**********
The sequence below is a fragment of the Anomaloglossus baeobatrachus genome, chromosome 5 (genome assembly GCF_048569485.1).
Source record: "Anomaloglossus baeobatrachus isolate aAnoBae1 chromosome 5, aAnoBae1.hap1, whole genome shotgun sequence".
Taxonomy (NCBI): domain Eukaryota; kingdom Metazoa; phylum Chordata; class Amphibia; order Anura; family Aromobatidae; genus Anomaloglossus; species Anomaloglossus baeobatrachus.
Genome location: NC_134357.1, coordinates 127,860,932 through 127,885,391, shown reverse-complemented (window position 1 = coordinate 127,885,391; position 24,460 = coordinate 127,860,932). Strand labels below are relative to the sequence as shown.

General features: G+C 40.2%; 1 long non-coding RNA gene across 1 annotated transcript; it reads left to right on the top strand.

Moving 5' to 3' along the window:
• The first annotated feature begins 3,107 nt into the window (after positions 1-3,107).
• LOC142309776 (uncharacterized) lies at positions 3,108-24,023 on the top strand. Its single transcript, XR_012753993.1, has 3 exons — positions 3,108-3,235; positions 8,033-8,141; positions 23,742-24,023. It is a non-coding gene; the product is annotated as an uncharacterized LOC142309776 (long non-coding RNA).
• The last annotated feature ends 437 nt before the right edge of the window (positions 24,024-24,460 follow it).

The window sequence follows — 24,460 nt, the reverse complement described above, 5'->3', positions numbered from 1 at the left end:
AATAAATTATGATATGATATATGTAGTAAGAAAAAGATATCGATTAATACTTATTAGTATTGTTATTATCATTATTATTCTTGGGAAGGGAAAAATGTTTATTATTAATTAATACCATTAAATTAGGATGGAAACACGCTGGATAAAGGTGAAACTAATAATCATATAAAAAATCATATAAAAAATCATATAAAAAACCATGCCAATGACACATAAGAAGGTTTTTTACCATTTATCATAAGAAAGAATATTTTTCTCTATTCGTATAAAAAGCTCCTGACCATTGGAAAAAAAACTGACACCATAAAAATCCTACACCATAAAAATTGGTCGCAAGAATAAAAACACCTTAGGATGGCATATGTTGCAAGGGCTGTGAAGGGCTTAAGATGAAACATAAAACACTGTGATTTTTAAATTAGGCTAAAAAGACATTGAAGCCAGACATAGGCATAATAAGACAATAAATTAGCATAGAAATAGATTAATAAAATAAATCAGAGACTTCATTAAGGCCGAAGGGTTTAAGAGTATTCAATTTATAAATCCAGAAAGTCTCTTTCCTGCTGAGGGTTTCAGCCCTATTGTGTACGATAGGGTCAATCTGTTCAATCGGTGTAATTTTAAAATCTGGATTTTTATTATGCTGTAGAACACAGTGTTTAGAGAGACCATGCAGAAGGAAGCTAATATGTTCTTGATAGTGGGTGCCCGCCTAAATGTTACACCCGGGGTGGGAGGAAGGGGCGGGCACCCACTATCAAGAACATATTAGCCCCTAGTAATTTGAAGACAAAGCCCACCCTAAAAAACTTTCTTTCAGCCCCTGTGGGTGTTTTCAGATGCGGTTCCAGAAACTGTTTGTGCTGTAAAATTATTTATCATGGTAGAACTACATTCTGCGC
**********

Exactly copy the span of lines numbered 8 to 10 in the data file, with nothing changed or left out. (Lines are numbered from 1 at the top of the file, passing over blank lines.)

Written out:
• LOC142309776 (uncharacterized) lies at positions 3,108-24,023 on the top strand. Its single transcript, XR_012753993.1, has 3 exons — positions 3,108-3,235; positions 8,033-8,141; positions 23,742-24,023. It is a non-coding gene; the product is annotated as an uncharacterized LOC142309776 (long non-coding RNA).
• The last annotated feature ends 437 nt before the right edge of the window (positions 24,024-24,460 follow it).

The window sequence follows — 24,460 nt, the reverse complement described above, 5'->3', positions numbered from 1 at the left end: